American revolution

American revolution

Triumph of the American Revolution was improbable, therefore it is a remarkable event in history. No one expected that Britain, the strongest country in the world, would be defeated by the colonies. Furthermore,America's republic, a government that was uncommon in the days of dogmatic monarchy's, would survive.

In retrospect, the American Revolution seemed inevitable. To the participants, it seemed to be a search for light in a darkened cave. They were not expecting victory, always fearing treason. The British could have easily won if they had been more forceful in the earlier stages of the revolution.

In the beginning, one of the problems of the American republic, was the lack of a centralized government. A national government is what America's fore-fathers had escaped from. They predicted that without a unified entity the country would not be able to reach its full potential.

Thefounding brothers hoped that America would live to its potential. The minority wanted a unified national government; they organized the constitutional convention in 1787 to draft a national scale Constitution. The Constitutional Convention is often scrutinized for its extra-legality, secrecy, and the fact that it was attended by only the elite upper class. This was hardly a good representation of “the people.” However, Others, called it “the Miracle of Philadelphia” because it appeared to meet the goal of “forming a more perfect union” between the states.

A few compromises were made during this convention: interest of small states versus large states, federal versus state jurisdiction, and sectional slavery. Nevertheless, still a “work in progress” in 1789; the U.S. had several good ideas. The United States was youthful, expansive, and the first president, George Washington, had been unanimously chosen.The next decade would be the most important in the country's history.

Inchapter two, Jefferson invited Madison and Hamilton to a dinner party at his house. Jefferson was secretary of state and Hamilton was secretary of treasury under George Washington. Hamilton's financial plan for recovery of public credit was trapped in congressional gridlock. Congressman James Madison managed to block its approval based on the key point of assumption. Assumption occurs whenstate debts are consumedby the federal government. After opening the subject to the two, they chatted andcame to a compromise. Madison decided that when it is brought up for debate again, he will not vote for it nor withdraw his opposition, yet he would not lead the opposition, either.They both decided that to pacify the southern states, the permanent residence of the national capital would be on the Potomac river.

Hamilton and Madison's fiscal goals were very similar. Hamilton calculated the total U.S. debt as 77.1 million; 25 million of that was state debt. Madison began to be terrified of the way Hamilton proposed to reach the goal of the recovery of public credit. Hamilton suggested that the government should reimburse securities it owned to citizens; those who fought in the war at full price. When speculators heard of this, they bought the securities from the fighters in the revolution at a fraction of their cost, hoping to make a good profit. Madison saw this and was outraged that the money would not go to its rightful owners and that they would be cheated.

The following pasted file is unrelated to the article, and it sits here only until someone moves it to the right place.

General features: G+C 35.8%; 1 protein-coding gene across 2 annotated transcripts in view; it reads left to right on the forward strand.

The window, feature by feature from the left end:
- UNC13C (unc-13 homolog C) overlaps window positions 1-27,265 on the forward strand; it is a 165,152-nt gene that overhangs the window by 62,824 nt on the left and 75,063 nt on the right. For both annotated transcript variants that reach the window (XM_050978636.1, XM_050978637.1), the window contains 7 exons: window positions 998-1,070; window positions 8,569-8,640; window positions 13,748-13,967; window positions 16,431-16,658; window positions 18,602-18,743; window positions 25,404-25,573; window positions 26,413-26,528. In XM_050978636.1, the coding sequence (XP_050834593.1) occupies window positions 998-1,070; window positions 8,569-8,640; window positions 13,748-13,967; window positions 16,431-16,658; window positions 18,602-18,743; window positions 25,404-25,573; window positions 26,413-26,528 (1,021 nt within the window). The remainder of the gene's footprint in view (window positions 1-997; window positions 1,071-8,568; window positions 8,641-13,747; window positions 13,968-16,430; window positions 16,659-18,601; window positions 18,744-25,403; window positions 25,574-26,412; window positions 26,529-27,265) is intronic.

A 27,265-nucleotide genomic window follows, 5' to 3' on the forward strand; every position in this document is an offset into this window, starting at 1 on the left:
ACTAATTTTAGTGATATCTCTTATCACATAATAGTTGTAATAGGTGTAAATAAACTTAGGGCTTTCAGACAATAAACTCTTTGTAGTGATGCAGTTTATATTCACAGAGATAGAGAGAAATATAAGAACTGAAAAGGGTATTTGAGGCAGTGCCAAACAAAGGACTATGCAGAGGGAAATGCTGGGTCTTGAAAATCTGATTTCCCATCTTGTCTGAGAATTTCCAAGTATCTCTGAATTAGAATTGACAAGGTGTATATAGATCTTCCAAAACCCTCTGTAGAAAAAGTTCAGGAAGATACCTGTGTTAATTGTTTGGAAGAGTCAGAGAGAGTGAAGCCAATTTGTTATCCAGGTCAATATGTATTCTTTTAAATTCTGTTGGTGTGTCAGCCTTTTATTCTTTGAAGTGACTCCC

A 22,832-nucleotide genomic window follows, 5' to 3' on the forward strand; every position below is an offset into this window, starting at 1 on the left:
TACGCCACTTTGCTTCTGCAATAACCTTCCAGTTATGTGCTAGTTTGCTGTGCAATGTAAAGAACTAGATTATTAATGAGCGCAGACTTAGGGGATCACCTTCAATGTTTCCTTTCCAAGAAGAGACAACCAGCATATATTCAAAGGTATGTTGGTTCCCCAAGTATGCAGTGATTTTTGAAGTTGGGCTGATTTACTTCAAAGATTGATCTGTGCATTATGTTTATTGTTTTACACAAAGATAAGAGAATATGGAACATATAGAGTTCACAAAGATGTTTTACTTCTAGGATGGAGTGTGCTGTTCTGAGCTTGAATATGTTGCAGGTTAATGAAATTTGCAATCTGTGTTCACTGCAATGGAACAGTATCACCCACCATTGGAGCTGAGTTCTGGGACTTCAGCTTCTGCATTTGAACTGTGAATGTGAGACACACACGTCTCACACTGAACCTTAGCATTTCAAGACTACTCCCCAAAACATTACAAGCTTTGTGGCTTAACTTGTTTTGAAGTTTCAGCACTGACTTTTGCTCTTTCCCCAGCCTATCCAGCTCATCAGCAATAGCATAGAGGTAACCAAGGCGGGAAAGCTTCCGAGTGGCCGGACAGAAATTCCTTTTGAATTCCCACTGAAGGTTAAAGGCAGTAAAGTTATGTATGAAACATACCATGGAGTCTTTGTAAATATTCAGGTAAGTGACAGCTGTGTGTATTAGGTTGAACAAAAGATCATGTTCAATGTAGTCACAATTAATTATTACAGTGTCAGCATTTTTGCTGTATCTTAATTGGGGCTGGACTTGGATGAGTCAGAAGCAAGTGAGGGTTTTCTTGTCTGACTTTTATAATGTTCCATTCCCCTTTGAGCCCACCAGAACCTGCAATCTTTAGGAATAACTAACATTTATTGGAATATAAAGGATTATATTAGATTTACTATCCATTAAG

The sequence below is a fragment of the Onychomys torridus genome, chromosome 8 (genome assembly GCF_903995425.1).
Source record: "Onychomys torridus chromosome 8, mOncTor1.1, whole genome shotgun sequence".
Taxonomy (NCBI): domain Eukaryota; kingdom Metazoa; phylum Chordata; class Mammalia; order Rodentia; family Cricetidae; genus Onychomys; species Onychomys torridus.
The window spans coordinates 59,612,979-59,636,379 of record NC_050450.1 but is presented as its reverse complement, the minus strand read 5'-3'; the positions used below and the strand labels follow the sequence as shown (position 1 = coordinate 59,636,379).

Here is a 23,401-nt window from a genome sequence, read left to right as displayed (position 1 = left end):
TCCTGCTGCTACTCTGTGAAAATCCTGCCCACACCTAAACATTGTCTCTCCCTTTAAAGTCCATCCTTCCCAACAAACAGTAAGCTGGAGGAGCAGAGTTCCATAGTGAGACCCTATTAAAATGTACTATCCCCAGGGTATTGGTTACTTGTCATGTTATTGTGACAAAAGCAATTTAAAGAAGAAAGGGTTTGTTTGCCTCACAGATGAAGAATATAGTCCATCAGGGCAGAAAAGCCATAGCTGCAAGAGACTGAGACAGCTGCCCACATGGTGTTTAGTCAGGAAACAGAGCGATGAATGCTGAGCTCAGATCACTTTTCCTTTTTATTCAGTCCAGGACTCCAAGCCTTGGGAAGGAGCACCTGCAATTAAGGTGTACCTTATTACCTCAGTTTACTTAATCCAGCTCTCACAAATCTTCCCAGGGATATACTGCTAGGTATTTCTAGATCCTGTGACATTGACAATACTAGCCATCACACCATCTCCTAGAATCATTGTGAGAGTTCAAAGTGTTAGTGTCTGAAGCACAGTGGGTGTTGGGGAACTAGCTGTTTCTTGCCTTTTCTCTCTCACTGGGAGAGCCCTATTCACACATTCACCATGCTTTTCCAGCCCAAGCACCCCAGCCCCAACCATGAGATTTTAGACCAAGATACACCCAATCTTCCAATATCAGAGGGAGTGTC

Madison suggested to make a composition between the principal owners and the end owners, but was defeated in the House. Soon after, assumption came to the agenda. Madison argued that it would be unfair to the southern states that had already done their duty to pay all their debts back. Madison did not think the southern states pay for the debts of other states. Madison also did not want the federal government to gain much more power. He thought the assumption was a covert way for the federal government to gain control. People were reminded of the British taxes and began to feel afraid. Because ofthe compromise, president Washington named the central street Pennsylvania Avenue as a good gesture to the originally promised capital Pennsylvania.

The compromise of 1790 is famous for averting a political crisis. Securing the revolution has proven to be much more daunting than winning one. The resultof the dinner agreement shows the divide between two sections of the government.

Two compromises show the slavery debate best. The first, regarded slavery in the west and was decided during the confederation Congress. The northwest ordinance, passed in July of 1787, forbade slavery in the territory north of Ohio river. The second is the sectional compromise, which extended slave trade for 20years, made regulation of commerce a majority vote instead of a supermajority of two-thirds.

The main prohibiting factor of the abolition of slavery was cost. If $100-$200 was paid for every slave, it would cost the country about $140 million. Becausethe federal budget in 1790 was $7 million, that option was not feasible. What may have been possible was to spread the emancipation and thereby minimize the debt produced over a century. This would raise the debt from $77.1 million to about $125 million, a number that was still palatable. Because of this and increased debates, Congresspassed a bill that Congresswould have no power to interfere in the emancipation of slaves or their treatment at any time.

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